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Terry Scherling

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On this date in 1998, the Bismarck Tribune announced that Colonel Terry Scherling of Bismarck was now the highest ranking woman in the Air National Guard. She was promoted to Chief Support Officer for the Air National Guard Bureau in Washington, D.C. She was only 43 years old, making her one of the youngest colonels in the country. Just the year before, Scherling had become the first female United States Property and Fiscal Officer. By the time of her retirement, she had risen to the rank of Major General.

Terry Scherling is from Davenport, North Dakota, and she graduated from Kindred High School. Her father had also served as a Major General in the North Dakota Air National Guard.

Terry joined the 119th Wing, also known as the Happy Hooligans, in 1975. Two years later she graduated from North Dakota State University with a degree in physical education. She had only planned on serving in the guard for three years, but ended up serving for 33. Along the way, she received a master’s degree in national resource management from the Industrial College of Armed Forces in Washington, D.C.

On September 11, 2001, Scherling was in the Pentagon when the 9-11 attack occurred. After getting out safely, she stood with a nervous crowd when a fighter jet flew overhead. Scherling recognized the Happy Hooligans marking and reassured the other evacuees, yelling that it was “one of ours,” prompting the crowd to break into applause.

The following year, Scherling was promoted to brigadier general, making her and her father the first father-daughter generals in all of the U.S. Army or Air National Guard.

Scherling’s career continued upward. In 2003 she was assigned to a newly created position for antiterrorism and homeland defense. She ended her military career as the Special Assistant to the Chief of the National Guard Bureau, retiring in 2009. During her illustrious career she earned many honors and awards, such as an honorary doctorate from NDSU in 2008. That year she founded a company called Tenica, which provides government services and consulting.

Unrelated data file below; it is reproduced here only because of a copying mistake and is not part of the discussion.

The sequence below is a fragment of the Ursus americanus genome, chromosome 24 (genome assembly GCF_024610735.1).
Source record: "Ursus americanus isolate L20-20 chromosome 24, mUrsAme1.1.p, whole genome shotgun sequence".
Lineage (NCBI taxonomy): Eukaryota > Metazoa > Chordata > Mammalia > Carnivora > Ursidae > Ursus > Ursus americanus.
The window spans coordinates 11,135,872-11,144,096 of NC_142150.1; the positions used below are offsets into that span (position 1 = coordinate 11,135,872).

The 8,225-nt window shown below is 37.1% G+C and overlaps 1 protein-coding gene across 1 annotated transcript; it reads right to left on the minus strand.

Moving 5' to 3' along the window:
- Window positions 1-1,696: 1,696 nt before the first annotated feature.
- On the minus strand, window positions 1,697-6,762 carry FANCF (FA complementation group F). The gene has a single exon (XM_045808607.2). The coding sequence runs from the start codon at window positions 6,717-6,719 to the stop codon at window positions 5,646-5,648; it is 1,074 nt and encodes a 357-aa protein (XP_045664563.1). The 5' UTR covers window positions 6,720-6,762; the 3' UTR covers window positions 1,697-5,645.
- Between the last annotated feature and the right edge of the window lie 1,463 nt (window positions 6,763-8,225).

Speaking of her career and the many firsts, Scherling said: “While I’m proud to be the first, I’d rather be known for my capability. My hope is that my progress opens the door for other women to advance.”

Dakota Datebook by Trista Raezer-Stursa

Sources:
Author Unknown, “In Defense of the White House: A Minute-By-Minute Account of the Hooligans’ Sept. 11 Actions,” The Fargo Forum, October 28, 2001 https://www.inforum.com/newsmd/in-defense-of-the-white-house-a-minute-by-minute-account-of-the-hooligans-sept-11-actions accessed June 13, 2022.
Author Unknown, “Inspiring North Dakotans: Scherling Leads Terrorism Fight,” The Fargo Forum, https://www.inforum.com/newsmd/inspiring-north-dakotans-scherling-leads-terrorism-fight accessed June 13, 2022.
Author Unknown, “Retiring Military General Enjoyed High-Flying Career,” Grand Forks Herald, January 18, 2009 https://www.grandforksherald.com/newsmd/retiring-military-general-enjoyed-high-flying-career Accessed June 13, 2022.
Author Unknown, “Scherling First Woman in Position,” The Bismarck Tribune, July 13, 1997.
DeVine, Terry, “Family Produces 2 Generals,” The Fargo Forum, November 29, 2002 https://www.inforum.com/opinion/terry-devine-column-family-produces-2-generals accessed June 13, 2022.
Donahue, Kathleen, “Guard Colonel a Pacesetter for Women,” The Bismarck Tribune, July 12, 1998.
Donahue, Kathleen, “New Job for Guard Veteran,” The Bismarck Tribune, July 8, 1998.
North Dakota State University Commencement Program, winter 2008, pg. 5. https://www.yumpu.com/en/document/read/3162312/ndsu-winter-commencement-ceremony-program-december-2008 accessed June 13, 2022.

Dakota Datebook is made in partnership with the State Historical Society of North Dakota, and funded by Humanities North Dakota, a nonprofit, independent state partner of the National Endowment for the Humanities.

Any views, findings, conclusions, or recommendations expressed in the program do not necessarily reflect those of Humanities North Dakota or the National Endowment for the Humanities.

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